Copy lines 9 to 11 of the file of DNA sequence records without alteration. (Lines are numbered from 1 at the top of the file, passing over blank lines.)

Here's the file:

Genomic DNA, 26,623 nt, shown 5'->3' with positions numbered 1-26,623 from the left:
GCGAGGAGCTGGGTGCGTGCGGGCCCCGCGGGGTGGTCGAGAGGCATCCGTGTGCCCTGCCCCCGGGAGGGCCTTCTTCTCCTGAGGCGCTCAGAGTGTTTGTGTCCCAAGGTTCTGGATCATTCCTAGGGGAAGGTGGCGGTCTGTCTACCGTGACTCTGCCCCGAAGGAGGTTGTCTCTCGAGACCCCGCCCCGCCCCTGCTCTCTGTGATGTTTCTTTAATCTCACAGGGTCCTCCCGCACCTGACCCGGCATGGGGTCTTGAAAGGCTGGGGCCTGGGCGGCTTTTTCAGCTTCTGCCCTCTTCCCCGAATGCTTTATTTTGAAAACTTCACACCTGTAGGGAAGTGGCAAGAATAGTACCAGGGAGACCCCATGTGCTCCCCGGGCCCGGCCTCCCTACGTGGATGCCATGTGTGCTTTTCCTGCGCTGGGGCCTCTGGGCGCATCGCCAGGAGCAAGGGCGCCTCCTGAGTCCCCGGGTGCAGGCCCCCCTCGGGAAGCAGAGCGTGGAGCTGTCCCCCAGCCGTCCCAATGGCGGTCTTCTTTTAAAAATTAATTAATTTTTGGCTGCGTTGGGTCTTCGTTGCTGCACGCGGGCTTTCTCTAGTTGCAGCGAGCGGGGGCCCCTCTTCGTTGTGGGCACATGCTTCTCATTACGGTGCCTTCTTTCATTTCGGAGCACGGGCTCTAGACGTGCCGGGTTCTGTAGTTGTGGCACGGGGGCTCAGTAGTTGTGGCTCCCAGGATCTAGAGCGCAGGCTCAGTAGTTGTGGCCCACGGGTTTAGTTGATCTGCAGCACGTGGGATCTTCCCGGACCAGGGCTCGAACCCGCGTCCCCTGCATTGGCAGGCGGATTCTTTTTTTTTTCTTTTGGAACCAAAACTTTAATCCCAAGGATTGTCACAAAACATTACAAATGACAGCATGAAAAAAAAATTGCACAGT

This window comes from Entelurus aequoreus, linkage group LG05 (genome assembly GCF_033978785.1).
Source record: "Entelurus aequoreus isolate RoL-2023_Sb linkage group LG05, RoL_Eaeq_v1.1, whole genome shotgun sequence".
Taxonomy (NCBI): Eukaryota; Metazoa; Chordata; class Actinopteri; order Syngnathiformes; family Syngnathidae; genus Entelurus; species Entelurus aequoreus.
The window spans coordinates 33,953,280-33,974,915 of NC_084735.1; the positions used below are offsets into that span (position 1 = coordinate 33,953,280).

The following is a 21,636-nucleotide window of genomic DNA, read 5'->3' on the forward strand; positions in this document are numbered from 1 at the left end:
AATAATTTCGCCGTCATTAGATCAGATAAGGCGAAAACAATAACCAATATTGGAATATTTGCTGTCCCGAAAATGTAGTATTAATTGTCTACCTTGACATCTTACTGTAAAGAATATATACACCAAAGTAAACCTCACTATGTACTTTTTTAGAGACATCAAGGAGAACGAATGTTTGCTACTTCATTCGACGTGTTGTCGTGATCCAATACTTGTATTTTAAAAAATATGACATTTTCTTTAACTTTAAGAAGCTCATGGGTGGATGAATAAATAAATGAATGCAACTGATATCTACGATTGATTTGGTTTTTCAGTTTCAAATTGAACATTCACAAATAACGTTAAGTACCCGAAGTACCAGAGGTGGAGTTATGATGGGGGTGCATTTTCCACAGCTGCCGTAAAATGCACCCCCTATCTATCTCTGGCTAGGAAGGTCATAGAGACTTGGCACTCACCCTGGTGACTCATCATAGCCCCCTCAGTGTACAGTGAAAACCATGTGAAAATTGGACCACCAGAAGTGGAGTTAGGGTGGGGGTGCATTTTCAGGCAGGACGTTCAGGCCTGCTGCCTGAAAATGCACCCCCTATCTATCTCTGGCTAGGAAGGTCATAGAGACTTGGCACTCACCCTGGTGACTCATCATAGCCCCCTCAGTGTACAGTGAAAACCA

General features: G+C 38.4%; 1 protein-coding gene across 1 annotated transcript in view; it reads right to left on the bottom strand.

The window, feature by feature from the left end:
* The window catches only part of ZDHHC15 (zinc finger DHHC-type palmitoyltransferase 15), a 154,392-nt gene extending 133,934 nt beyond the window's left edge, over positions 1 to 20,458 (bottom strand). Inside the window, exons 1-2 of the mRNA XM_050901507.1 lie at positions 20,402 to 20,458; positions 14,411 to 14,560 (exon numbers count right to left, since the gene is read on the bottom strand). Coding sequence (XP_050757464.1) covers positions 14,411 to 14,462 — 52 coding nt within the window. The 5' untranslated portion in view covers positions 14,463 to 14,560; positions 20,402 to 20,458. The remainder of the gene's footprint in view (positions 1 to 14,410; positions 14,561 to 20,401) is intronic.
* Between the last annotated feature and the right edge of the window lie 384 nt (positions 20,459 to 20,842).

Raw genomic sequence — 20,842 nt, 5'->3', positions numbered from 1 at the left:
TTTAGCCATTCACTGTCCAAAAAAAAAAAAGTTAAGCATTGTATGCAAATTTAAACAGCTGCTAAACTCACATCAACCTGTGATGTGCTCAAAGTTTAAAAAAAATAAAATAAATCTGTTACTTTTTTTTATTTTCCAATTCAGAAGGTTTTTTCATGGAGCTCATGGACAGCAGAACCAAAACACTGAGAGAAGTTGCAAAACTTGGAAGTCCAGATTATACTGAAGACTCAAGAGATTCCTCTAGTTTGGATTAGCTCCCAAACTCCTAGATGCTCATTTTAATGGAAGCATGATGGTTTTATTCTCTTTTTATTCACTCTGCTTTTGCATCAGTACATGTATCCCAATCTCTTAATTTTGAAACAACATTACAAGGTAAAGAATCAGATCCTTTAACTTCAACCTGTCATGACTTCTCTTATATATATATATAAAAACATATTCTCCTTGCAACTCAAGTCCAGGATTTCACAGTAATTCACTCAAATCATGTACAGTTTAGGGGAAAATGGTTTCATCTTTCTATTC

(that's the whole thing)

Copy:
General features: G+C 38.4%; 1 protein-coding gene across 1 annotated transcript in view; it reads right to left on the bottom strand.

The window, feature by feature from the left end:
* The window catches only part of ZDHHC15 (zinc finger DHHC-type palmitoyltransferase 15), a 154,392-nt gene extending 133,934 nt beyond the window's left edge, over positions 1 to 20,458 (bottom strand). Inside the window, exons 1-2 of the mRNA XM_050901507.1 lie at positions 20,402 to 20,458; positions 14,411 to 14,560 (exon numbers count right to left, since the gene is read on the bottom strand). Coding sequence (XP_050757464.1) covers positions 14,411 to 14,462 — 52 coding nt within the window. The 5' untranslated portion in view covers positions 14,463 to 14,560; positions 20,402 to 20,458. The remainder of the gene's footprint in view (positions 1 to 14,410; positions 14,561 to 20,401) is intronic.